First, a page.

“All of them [the idols, their makers and worshippers] are put to shame and confounded; the makers of idols go in confusion together.” The reason, says the Prophet, is because it is the LORD who created the heavens and the earth and all things in them. If there truly are other gods, then the LORD is their Creator. However, there are no other gods, save those that men fashion for themselves, idols, myths, and ourselves. And, truly, the worship of any other god or idol is the worship of Satan and his demons. In the chapter prior to this evening’s lesson, Isaiah remarks on the foolishness of idolatry saying, “All who fashion idols are nothing, and the things they delight in do not profit. Their witnesses neither see nor know, that they may be put to shame. Who fashions a god or casts an idol that is profitable for nothing? Behold, all his companions shall be put to shame, and the craftsmen are only human.” And then, to demonstrate the foolishness and futility of idolatry, Isaiah provides the account of a man who cut down a tree and chopped some of the wood to make a fire and to prepare his meal. Then, with the rest of the wood, the man carved an idol, bowed down and worshipped it, thanking it for the meal he just ate. Foolishness. All of them will be put to shame and confounded; the maker of idols will go in confusion together.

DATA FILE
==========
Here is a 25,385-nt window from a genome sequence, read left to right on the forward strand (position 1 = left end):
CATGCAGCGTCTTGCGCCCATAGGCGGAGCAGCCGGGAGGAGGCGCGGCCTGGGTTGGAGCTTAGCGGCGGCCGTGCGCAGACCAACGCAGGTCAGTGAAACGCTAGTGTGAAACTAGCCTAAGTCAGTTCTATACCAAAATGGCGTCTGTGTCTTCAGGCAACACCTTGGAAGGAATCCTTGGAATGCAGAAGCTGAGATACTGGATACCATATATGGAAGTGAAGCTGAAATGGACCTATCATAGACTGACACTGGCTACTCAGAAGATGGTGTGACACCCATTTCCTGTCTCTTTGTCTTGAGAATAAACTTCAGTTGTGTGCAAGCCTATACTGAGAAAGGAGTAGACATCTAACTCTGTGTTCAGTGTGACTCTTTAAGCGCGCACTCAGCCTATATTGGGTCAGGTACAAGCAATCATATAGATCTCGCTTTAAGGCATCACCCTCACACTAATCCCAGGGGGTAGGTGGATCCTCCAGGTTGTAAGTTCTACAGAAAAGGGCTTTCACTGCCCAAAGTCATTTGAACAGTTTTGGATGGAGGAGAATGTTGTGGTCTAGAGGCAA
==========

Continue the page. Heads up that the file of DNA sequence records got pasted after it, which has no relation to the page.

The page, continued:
“I am the LORD, and there is no other,” thus saith the LORD. The Word of the LORD was not spoken in secret, but the Word was with the LORD in the beginning, the Word was the LORD, and all things that have been made were not made apart from the Word. Truly, it is not that the LORD hides Himself, for His power, wisdom, and design are self-evident in all of creation. Rather, it is that fallen men are blind in their sin to see the LORD. Thus, St. Paul proclaims in Romans chapter one, “For what can be known about God is plain to them, because God has shown it to them. For his invisible attributes, namely, his eternal power and divine nature, have been clearly perceived, ever since the creation of the world, in the things that have been made. So they are without excuse. For although they knew God, they did not honor him as God or give thanks to him, but they became futile in their thinking, and their foolish hearts were darkened. Claiming to be wise, they became fools, and exchanged the glory of the immortal God for images resembling mortal man and birds and animals and creeping things.”